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Species and Speciation in the Fossil Record$
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Warren D. Allmon and Margaret M. Yacobucci

Print publication date: 2016

Print ISBN-13: 9780226377445

Published to Chicago Scholarship Online: May 2017

DOI: 10.7208/chicago/9780226377582.001.0001

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PRINTED FROM CHICAGO SCHOLARSHIP ONLINE (www.chicago.universitypressscholarship.com). (c) Copyright University of Chicago Press, 2021. All Rights Reserved. An individual user may print out a PDF of a single chapter of a monograph in CHSO for personal use.date: 27 September 2021

Geographic Clines, Chronoclines, and the Fossil Record: Implications for Speciation Theory

Geographic Clines, Chronoclines, and the Fossil Record: Implications for Speciation Theory

Chapter:
(p.389) Chapter Fourteen Geographic Clines, Chronoclines, and the Fossil Record: Implications for Speciation Theory
Source:
Species and Speciation in the Fossil Record
Author(s):

Donald R. Prothero

Valerie J. Syverson

Kristina R. Raymond

Meena Madan

Sarah Molina

Ashley Fragomeni

Sylvana DeSantis

Anastasiya Sutyagina

Gina L. Gage

Publisher:
University of Chicago Press
DOI:10.7208/chicago/9780226377582.003.0015

Conventional evolutionary biology has long emphasized the importance of fragmentation of variable populations within geographic clines in the production of new species. The same kind of thinking has been applied to chronoclines in the fossil record, and how to define new species by breaking up continuous anagenetic sequences. The assumption is that geographic clines and chronoclines are formed by similar environmental influences, such as changes in temperature and other climatic variables. However, detailed studies of most of the common fossil birds and mammals at Rancho la Brea tar pits that lived over the past 35,000 years show that they are static over the entire range of climate changes of the last glacial-interglacial cycle, and show no changes that might be responses to the peak glacial cooling and climate changes of 20,000 years ago. Yet most of these same fossil birds and mammals have close living relatives (usually in the same genus) that show very strong clinal size and morphological changes, typically following Bergmann’s Rule and/or Allen’s rule. Thus, the processes that form geographic clines are not necessarily relevant to understanding change (or lack thereof) of morphology or size in the fossil record.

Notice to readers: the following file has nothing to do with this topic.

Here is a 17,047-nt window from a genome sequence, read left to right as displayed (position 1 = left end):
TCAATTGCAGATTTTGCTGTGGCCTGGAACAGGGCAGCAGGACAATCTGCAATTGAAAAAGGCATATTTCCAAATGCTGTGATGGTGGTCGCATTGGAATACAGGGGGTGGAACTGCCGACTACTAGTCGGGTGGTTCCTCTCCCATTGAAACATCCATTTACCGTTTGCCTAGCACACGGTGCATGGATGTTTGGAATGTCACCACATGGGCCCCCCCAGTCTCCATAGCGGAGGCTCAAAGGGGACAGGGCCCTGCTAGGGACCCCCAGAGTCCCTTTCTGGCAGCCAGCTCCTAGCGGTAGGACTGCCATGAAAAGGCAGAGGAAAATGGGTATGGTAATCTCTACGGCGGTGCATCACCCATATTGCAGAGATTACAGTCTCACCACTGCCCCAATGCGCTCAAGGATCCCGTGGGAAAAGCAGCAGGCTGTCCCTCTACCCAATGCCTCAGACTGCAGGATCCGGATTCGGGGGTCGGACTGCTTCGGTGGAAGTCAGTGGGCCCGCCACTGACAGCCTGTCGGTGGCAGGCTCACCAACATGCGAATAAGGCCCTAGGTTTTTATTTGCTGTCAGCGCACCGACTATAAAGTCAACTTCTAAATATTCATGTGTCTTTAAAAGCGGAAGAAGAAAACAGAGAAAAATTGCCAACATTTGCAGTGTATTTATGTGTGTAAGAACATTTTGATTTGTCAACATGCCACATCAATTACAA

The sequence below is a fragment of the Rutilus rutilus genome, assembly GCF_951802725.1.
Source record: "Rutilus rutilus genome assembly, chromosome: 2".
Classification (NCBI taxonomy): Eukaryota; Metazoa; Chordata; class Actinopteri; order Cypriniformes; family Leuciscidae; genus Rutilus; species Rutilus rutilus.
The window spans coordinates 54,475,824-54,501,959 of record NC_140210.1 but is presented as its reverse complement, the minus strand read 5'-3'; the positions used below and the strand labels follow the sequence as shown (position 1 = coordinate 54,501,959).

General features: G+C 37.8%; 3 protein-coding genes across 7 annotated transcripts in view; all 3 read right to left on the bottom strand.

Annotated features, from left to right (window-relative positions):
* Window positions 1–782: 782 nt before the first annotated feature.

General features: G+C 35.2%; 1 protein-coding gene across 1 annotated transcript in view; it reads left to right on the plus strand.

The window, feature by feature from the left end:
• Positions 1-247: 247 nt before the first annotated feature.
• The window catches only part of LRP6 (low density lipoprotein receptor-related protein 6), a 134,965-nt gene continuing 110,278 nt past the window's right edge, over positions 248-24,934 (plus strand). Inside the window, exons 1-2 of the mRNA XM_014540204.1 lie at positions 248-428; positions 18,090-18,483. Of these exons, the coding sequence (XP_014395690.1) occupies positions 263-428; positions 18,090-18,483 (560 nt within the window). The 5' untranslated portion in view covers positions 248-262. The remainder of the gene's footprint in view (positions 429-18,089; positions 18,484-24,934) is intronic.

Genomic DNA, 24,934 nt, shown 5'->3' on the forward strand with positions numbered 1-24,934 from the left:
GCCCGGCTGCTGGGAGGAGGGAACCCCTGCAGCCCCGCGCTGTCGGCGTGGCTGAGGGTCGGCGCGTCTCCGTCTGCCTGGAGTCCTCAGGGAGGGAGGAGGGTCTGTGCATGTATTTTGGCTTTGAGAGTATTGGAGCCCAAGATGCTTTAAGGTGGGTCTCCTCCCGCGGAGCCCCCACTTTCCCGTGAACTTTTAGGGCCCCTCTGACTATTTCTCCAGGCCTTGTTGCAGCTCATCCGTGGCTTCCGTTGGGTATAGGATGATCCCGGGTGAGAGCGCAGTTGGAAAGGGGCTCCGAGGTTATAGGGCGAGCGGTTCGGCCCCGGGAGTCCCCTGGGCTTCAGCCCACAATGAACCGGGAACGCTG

Keywords:   mammals, species problem, punctuated equilibrium

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